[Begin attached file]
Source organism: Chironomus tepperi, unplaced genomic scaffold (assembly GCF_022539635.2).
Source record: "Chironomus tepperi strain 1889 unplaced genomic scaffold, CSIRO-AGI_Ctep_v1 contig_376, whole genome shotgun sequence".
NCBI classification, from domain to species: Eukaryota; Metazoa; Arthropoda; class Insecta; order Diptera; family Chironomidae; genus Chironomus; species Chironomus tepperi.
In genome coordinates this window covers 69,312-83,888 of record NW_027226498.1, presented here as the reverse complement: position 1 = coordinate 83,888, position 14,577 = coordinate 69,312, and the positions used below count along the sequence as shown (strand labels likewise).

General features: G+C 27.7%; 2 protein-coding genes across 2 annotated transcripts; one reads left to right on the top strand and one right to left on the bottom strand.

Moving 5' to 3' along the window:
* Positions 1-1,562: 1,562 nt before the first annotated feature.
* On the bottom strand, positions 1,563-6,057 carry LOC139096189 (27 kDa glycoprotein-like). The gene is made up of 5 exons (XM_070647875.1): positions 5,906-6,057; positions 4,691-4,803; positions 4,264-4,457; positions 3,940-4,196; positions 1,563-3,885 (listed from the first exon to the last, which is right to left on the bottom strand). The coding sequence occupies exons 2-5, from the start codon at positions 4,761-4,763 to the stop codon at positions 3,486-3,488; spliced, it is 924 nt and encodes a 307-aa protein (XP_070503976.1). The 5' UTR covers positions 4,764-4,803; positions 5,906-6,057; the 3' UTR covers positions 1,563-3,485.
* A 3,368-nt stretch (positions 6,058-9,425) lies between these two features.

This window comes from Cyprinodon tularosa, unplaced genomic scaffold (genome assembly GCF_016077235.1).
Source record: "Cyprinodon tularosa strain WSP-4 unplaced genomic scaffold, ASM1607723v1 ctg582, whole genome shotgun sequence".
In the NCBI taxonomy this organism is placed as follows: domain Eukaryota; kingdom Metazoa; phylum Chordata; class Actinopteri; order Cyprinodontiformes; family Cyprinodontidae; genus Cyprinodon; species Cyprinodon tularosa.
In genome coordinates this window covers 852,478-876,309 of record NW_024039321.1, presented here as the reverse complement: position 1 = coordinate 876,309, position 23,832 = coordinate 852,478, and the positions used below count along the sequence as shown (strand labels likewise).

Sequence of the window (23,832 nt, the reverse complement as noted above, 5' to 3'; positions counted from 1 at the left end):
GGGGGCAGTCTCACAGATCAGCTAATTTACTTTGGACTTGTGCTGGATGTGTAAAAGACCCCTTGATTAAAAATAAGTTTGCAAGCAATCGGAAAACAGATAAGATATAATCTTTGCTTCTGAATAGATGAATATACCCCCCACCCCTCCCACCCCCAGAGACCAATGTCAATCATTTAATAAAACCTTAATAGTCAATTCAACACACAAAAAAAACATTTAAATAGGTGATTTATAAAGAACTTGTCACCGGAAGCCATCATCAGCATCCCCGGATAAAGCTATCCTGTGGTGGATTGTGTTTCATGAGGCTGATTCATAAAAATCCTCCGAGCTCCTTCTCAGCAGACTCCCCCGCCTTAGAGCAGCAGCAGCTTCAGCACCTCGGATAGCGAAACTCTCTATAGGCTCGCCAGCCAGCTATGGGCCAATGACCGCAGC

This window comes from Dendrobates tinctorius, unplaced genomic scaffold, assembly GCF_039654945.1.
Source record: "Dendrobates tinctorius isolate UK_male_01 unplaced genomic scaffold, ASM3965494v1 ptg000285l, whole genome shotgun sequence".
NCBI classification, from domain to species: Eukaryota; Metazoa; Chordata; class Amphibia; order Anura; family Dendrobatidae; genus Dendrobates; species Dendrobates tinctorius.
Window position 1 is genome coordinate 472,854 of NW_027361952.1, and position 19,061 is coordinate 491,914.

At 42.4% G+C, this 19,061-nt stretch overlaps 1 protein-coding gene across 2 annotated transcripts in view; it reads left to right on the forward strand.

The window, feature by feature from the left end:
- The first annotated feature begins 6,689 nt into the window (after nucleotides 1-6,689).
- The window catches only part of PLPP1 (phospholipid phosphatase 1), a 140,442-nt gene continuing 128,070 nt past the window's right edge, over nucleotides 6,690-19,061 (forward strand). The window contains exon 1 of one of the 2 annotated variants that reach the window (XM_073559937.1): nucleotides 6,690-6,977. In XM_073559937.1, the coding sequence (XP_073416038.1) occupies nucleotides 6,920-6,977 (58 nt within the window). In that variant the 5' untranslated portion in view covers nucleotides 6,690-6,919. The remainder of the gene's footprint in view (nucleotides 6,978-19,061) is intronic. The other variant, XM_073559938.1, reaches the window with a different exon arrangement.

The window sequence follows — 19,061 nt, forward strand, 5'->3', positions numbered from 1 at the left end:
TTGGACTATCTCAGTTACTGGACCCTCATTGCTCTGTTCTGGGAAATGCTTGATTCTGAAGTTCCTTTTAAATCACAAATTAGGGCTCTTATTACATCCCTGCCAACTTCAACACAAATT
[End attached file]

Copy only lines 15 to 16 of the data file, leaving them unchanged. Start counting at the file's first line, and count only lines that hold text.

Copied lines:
GGGGGCAGTCTCACAGATCAGCTAATTTACTTTGGACTTGTGCTGGATGTGTAAAAGACCCCTTGATTAAAAATAAGTTTGCAAGCAATCGGAAAACAGATAAGATATAATCTTTGCTTCTGAATAGATGAATATACCCCCCACCCCTCCCACCCCCAGAGACCAATGTCAATCATTTAATAAAACCTTAATAGTCAATTCAACACACAAAAAAAACATTTAAATAGGTGATTTATAAAGAACTTGTCACCGGAAGCCATCATCAGCATCCCCGGATAAAGCTATCCTGTGGTGGATTGTGTTTCATGAGGCTGATTCATAAAAATCCTCCGAGCTCCTTCTCAGCAGACTCCCCCGCCTTAGAGCAGCAGCAGCTTCAGCACCTCGGATAGCGAAACTCTCTATAGGCTCGCCAGCCAGCTATGGGCCAATGACCGCAGC

This window comes from Dendrobates tinctorius, unplaced genomic scaffold, assembly GCF_039654945.1.